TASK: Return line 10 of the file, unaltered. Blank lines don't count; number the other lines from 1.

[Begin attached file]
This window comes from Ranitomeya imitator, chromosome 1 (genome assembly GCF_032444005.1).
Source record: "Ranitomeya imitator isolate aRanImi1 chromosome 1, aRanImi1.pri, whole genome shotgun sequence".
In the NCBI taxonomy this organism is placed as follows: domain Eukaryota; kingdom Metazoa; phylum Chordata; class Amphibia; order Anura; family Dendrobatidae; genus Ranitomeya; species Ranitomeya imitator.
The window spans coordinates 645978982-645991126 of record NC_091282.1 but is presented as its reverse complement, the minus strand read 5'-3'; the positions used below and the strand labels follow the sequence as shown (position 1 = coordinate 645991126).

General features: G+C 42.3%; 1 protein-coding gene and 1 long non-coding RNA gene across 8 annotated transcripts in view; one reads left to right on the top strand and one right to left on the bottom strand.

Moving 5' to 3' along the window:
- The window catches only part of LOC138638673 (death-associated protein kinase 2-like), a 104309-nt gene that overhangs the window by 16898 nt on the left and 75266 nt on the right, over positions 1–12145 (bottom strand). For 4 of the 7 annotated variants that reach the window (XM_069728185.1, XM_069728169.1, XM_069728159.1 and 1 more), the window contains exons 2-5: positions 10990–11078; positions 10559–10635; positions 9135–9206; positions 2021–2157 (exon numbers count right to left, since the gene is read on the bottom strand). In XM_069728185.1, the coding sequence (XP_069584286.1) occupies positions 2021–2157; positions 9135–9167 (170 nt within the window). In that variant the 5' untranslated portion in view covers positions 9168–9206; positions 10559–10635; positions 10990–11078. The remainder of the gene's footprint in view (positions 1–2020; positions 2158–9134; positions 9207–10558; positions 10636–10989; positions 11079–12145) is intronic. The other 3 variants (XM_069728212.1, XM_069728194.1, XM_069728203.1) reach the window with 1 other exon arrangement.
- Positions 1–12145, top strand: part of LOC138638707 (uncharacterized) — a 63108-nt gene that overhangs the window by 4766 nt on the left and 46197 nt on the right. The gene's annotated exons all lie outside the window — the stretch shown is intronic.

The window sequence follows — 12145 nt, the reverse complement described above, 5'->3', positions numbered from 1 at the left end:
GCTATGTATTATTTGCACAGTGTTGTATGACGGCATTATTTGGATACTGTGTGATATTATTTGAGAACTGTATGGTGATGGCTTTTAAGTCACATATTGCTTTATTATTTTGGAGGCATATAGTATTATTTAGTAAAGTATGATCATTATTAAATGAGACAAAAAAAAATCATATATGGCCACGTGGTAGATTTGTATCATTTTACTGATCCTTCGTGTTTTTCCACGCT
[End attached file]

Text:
GCTATGTATTATTTGCACAGTGTTGTATGACGGCATTATTTGGATACTGTGTGATATTATTTGAGAACTGTATGGTGATGGCTTTTAAGTCACATATTGCTTTATTATTTTGGAGGCATATAGTATTATTTAGTAAAGTATGATCATTATTAAATGAGACAAAAAAAAATCATATATGGCCACGTGGTAGATTTGTATCATTTTACTGATCCTTCGTGTTTTTCCACGCT